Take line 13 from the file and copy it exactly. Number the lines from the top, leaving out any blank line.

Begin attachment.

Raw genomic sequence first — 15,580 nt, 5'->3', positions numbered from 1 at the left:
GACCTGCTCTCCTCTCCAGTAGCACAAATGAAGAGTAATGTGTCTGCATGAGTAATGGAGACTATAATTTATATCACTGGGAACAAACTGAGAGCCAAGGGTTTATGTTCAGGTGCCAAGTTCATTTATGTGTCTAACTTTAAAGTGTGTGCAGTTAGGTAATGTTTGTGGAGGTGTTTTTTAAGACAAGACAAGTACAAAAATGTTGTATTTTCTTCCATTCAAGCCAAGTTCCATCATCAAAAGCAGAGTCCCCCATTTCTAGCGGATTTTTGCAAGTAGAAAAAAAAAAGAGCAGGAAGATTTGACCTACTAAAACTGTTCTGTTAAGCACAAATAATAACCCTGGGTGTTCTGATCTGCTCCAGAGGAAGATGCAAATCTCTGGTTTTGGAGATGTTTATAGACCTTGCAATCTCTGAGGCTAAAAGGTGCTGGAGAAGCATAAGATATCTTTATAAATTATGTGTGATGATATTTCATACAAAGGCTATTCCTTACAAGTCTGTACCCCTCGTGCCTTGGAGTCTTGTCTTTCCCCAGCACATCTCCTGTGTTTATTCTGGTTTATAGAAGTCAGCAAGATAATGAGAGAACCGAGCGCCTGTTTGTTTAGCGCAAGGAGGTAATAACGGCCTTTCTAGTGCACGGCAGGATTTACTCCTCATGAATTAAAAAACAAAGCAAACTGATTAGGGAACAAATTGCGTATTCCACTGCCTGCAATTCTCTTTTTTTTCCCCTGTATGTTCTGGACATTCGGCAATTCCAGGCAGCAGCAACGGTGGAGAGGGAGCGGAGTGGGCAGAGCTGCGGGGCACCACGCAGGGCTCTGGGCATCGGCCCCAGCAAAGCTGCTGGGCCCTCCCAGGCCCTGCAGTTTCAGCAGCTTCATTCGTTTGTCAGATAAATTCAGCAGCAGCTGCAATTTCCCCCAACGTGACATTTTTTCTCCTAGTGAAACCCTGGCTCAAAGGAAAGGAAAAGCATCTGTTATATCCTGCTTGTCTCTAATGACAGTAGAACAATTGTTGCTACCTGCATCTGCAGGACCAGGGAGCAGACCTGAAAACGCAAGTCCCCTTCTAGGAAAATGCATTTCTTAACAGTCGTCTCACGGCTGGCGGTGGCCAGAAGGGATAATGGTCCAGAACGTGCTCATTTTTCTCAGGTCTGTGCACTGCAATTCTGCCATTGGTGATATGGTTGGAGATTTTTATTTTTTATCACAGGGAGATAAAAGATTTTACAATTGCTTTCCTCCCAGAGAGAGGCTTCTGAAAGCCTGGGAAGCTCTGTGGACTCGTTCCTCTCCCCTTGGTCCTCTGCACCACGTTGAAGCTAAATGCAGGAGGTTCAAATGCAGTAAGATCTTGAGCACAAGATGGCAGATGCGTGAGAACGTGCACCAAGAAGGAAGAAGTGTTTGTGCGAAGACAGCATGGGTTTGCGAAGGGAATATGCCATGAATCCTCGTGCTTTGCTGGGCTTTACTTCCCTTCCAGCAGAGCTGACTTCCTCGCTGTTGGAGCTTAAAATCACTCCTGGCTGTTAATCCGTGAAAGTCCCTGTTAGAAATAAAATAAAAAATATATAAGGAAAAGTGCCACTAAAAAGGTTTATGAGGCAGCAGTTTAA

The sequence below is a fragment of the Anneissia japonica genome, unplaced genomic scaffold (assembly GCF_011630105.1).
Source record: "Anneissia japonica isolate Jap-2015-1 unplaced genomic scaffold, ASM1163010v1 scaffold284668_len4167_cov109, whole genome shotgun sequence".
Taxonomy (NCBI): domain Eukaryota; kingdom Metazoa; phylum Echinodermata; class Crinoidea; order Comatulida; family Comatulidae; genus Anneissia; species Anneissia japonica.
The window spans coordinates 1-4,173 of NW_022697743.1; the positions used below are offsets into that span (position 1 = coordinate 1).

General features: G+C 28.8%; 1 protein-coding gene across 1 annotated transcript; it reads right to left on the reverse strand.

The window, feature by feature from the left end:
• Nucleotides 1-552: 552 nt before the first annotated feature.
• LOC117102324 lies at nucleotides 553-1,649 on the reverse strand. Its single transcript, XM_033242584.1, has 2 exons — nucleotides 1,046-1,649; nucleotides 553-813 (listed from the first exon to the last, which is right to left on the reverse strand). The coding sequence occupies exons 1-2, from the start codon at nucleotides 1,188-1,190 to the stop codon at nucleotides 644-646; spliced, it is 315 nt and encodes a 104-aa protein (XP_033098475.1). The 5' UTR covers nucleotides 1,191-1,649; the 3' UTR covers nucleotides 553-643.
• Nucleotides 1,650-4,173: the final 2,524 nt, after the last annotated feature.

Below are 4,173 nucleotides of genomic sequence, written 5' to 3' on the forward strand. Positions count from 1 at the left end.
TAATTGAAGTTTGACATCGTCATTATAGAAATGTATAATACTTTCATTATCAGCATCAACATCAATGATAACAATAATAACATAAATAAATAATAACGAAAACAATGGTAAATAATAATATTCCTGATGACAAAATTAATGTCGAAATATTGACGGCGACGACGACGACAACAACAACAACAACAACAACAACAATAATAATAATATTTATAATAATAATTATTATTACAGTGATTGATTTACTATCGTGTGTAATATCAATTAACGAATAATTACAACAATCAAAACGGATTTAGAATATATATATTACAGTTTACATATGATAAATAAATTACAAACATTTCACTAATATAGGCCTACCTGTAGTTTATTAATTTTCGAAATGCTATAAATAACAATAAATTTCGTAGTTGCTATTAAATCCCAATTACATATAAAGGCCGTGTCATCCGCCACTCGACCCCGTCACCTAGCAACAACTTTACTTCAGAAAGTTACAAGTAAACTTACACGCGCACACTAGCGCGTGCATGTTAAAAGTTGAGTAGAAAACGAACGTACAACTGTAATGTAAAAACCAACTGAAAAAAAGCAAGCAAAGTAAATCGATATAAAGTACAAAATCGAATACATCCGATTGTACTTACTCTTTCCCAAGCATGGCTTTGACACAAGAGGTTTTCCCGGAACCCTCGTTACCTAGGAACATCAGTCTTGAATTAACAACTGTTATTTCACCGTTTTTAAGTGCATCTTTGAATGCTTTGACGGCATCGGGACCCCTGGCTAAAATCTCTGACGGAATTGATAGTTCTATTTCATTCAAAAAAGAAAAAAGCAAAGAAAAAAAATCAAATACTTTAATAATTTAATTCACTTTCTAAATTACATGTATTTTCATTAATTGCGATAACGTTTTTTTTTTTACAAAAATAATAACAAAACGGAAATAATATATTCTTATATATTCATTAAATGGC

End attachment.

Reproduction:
TAATTGAAGTTTGACATCGTCATTATAGAAATGTATAATACTTTCATTATCAGCATCAACATCAATGATAACAATAATAACATAAATAAATAATAACGAAAACAATGGTAAATAATAATATTCCTGATGACAAAATTAATGTCGAAATATTGACGGCGACGACGACGACAACAACAACAACAACAACAACAACAATAATAATAATATTTATAATAATAATTATTATTACAGTGATTGATTTACTATCGTGTGTAATATCAATTAACGAATAATTACAACAATCAAAACGGATTTAGAATATATATATTACAGTTTACATATGATAAATAAATTACAAACATTTCACTAATATAGGCCTACCTGTAGTTTATTAATTTTCGAAATGCTATAAATAACAATAAATTTCGTAGTTGCTATTAAATCCCAATTACATATAAAGGCCGTGTCATCCGCCACTCGACCCCGTCACCTAGCAACAACTTTACTTCAGAAAGTTACAAGTAAACTTACACGCGCACACTAGCGCGTGCATGTTAAAAGTTGAGTAGAAAACGAACGTACAACTGTAATGTAAAAACCAACTGAAAAAAAGCAAGCAAAGTAAATCGATATAAAGTACAAAATCGAATACATCCGATTGTACTTACTCTTTCCCAAGCATGGCTTTGACACAAGAGGTTTTCCCGGAACCCTCGTTACCTAGGAACATCAGTCTTGAATTAACAACTGTTATTTCACCGTTTTTAAGTGCATCTTTGAATGCTTTGACGGCATCGGGACCCCTGGCTAAAATCTCTGACGGAATTGATAGTTCTATTTCATTCAAAAAAGAAAAAAGCAAAGAAAAAAAATCAAATACTTTAATAATTTAATTCACTTTCTAAATTACATGTATTTTCATTAATTGCGATAACGTTTTTTTTTTTACAAAAATAATAACAAAACGGAAATAATATATTCTTATATATTCATTAAATGGC